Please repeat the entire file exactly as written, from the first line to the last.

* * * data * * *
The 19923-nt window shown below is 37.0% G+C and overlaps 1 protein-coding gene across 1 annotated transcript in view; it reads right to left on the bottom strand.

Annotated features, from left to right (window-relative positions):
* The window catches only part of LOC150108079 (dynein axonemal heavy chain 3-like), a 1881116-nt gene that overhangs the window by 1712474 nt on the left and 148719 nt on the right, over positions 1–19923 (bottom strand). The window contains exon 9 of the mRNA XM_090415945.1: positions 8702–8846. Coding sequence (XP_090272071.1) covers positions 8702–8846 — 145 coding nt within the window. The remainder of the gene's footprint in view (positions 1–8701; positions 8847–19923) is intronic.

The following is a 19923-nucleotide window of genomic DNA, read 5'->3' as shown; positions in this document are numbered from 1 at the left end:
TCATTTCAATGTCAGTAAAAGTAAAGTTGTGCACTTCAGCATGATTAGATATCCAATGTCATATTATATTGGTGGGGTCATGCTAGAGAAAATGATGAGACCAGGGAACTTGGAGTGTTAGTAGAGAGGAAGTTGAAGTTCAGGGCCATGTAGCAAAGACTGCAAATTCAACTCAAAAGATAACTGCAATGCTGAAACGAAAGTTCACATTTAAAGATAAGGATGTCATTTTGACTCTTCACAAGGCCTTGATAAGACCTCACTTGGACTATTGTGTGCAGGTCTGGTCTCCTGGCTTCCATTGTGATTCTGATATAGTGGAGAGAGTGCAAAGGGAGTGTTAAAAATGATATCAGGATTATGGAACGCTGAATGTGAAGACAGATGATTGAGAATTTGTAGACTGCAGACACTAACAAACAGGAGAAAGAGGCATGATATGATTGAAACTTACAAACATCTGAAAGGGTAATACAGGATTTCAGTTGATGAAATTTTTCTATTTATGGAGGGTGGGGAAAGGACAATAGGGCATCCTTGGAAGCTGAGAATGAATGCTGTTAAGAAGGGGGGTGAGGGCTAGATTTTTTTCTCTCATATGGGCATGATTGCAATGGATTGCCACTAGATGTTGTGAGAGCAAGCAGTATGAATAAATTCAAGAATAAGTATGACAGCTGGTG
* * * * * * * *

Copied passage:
The 19923-nt window shown below is 37.0% G+C and overlaps 1 protein-coding gene across 1 annotated transcript in view; it reads right to left on the bottom strand.

Annotated features, from left to right (window-relative positions):
* The window catches only part of LOC150108079 (dynein axonemal heavy chain 3-like), a 1881116-nt gene that overhangs the window by 1712474 nt on the left and 148719 nt on the right, over positions 1–19923 (bottom strand). The window contains exon 9 of the mRNA XM_090415945.1: positions 8702–8846. Coding sequence (XP_090272071.1) covers positions 8702–8846 — 145 coding nt within the window. The remainder of the gene's footprint in view (positions 1–8701; positions 8847–19923) is intronic.

The following is a 19923-nucleotide window of genomic DNA, read 5'->3' as shown; positions in this document are numbered from 1 at the left end:
TCATTTCAATGTCAGTAAAAGTAAAGTTGTGCACTTCAGCATGATTAGATATCCAATGTCATATTATATTGGTGGGGTCATGCTAGAGAAAATGATGAGACCAGGGAACTTGGAGTGTTAGTAGAGAGGAAGTTGAAGTTCAGGGCCATGTAGCAAAGACTGCAAATTCAACTCAAAAGATAACTGCAATGCTGAAACGAAAGTTCACATTTAAAGATAAGGATGTCATTTTGACTCTTCACAAGGCCTTGATAAGACCTCACTTGGACTATTGTGTGCAGGTCTGGTCTCCTGGCTTCCATTGTGATTCTGATATAGTGGAGAGAGTGCAAAGGGAGTGTTAAAAATGATATCAGGATTATGGAACGCTGAATGTGAAGACAGATGATTGAGAATTTGTAGACTGCAGACACTAACAAACAGGAGAAAGAGGCATGATATGATTGAAACTTACAAACATCTGAAAGGGTAATACAGGATTTCAGTTGATGAAATTTTTCTATTTATGGAGGGTGGGGAAAGGACAATAGGGCATCCTTGGAAGCTGAGAATGAATGCTGTTAAGAAGGGGGGTGAGGGCTAGATTTTTTTCTCTCATATGGGCATGATTGCAATGGATTGCCACTAGATGTTGTGAGAGCAAGCAGTATGAATAAATTCAAGAATAAGTATGACAGCTGGTG